A pair of pontoon barges suspected of being doused in radioactivity during a deadly nuclear missile accident in Russia washed up on a local beach three weeks ago, where they’ve reportedly been leaking radiation into the sea and sand ever since.
They landed near the mouth of the Verkhovka river, and have been sitting there with no official warning signs beyond a dirty red shirt stretched between two wooden poles, according local Russian media.
Radiation measurements as high as eight times normal background levels were taken on Aug. 31 from a distance of 150 meters, while earlier tests soon after the pontoons arrived peaked as high as 38 times normal, the outlet said. Those levels are still well short of life-threatening, but measurements closer to the barges haven’t been made.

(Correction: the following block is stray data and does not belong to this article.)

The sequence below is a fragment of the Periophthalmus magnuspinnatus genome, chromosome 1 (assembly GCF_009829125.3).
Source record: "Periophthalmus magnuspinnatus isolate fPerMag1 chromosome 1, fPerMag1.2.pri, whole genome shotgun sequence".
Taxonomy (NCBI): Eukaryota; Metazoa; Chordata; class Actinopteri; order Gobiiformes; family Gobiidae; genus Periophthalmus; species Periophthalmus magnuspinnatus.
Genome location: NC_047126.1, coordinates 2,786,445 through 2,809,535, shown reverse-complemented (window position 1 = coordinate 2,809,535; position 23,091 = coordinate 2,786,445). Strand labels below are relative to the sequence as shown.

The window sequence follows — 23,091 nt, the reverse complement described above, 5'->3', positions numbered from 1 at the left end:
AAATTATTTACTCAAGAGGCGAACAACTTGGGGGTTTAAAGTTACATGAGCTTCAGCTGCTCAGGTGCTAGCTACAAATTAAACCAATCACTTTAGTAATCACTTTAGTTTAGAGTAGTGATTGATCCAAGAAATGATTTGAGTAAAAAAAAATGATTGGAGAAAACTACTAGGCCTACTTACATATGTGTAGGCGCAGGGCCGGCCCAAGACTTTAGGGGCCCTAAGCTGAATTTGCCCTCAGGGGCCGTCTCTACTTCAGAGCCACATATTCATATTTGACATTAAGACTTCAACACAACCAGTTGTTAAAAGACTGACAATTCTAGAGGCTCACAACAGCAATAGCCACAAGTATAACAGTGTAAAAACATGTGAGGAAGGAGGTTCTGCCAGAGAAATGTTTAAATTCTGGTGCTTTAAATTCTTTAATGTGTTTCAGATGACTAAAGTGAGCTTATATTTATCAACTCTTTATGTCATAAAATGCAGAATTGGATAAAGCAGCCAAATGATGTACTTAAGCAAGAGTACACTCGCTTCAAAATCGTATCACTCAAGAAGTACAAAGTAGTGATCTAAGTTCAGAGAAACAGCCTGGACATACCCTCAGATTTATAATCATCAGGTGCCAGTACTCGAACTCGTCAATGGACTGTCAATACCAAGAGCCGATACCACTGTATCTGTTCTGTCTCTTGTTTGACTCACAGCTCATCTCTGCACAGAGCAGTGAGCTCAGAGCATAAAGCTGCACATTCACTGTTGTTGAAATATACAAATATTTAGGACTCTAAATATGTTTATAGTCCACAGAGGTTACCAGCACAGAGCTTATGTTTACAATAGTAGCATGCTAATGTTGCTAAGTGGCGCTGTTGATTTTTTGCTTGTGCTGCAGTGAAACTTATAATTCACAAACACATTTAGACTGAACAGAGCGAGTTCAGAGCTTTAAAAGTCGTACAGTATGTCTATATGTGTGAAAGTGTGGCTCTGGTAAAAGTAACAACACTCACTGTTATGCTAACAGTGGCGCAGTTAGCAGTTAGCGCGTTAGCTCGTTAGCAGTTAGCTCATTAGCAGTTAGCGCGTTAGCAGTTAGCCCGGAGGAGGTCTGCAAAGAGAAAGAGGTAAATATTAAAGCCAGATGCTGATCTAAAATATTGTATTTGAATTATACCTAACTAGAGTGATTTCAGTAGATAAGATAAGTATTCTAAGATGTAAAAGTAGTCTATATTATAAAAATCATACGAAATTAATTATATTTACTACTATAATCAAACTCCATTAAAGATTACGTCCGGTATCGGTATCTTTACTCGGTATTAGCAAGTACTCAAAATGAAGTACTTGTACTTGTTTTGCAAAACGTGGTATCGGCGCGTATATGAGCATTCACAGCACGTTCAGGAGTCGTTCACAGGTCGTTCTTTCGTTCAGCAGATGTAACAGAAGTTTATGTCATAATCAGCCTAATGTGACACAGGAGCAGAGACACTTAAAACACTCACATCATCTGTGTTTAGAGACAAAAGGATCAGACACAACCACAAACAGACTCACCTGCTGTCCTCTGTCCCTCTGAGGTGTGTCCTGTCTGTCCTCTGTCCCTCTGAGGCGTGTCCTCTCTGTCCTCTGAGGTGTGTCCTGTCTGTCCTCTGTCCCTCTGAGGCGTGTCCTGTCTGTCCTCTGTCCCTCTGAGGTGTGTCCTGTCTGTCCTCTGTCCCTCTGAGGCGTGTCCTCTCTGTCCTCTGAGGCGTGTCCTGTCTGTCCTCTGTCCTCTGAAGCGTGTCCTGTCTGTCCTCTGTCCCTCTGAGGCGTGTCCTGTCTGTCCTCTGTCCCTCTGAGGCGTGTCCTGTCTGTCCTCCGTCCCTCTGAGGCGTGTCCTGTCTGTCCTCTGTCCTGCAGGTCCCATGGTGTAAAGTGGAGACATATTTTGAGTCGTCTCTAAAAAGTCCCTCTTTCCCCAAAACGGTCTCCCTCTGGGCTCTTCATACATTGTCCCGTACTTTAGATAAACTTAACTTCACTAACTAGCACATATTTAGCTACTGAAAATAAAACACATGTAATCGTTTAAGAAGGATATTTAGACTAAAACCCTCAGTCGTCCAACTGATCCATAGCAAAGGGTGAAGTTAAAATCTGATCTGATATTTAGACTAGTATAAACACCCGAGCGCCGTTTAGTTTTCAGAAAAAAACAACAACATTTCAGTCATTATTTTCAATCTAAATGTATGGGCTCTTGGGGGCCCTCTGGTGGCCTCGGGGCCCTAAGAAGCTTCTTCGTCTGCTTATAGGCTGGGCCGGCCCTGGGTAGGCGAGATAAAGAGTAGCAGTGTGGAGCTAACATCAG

“No idiots could be found to check the levels on the pontoons themselves without protection,” the local TV presenter deadpanned during a broadcast Monday.
One of the two barges washed up at the mouth of the Verkhovka River a day after the explosion, on Aug. 9. The other was left there by tugboats four days later, Belomorkanal reported.
Readings taken on Saturday, Aug. 31 measured from 70 to 186 microroentgen per hour. Earlier measurements in August peaked at 750 microroentgen per hour. Normal local background levels in the area are closer to 20 microroentgen per hour, according to Greenpeace.
There’s not enough data yet to know what the levels are like on the barges themselves.
“It is important not to be exposed for too long, but a short dose is not life threatening,” he wrote in an email. “However, I hope that the dose is much lower in the population centers nearby.”
This article originally appeared on VICE US.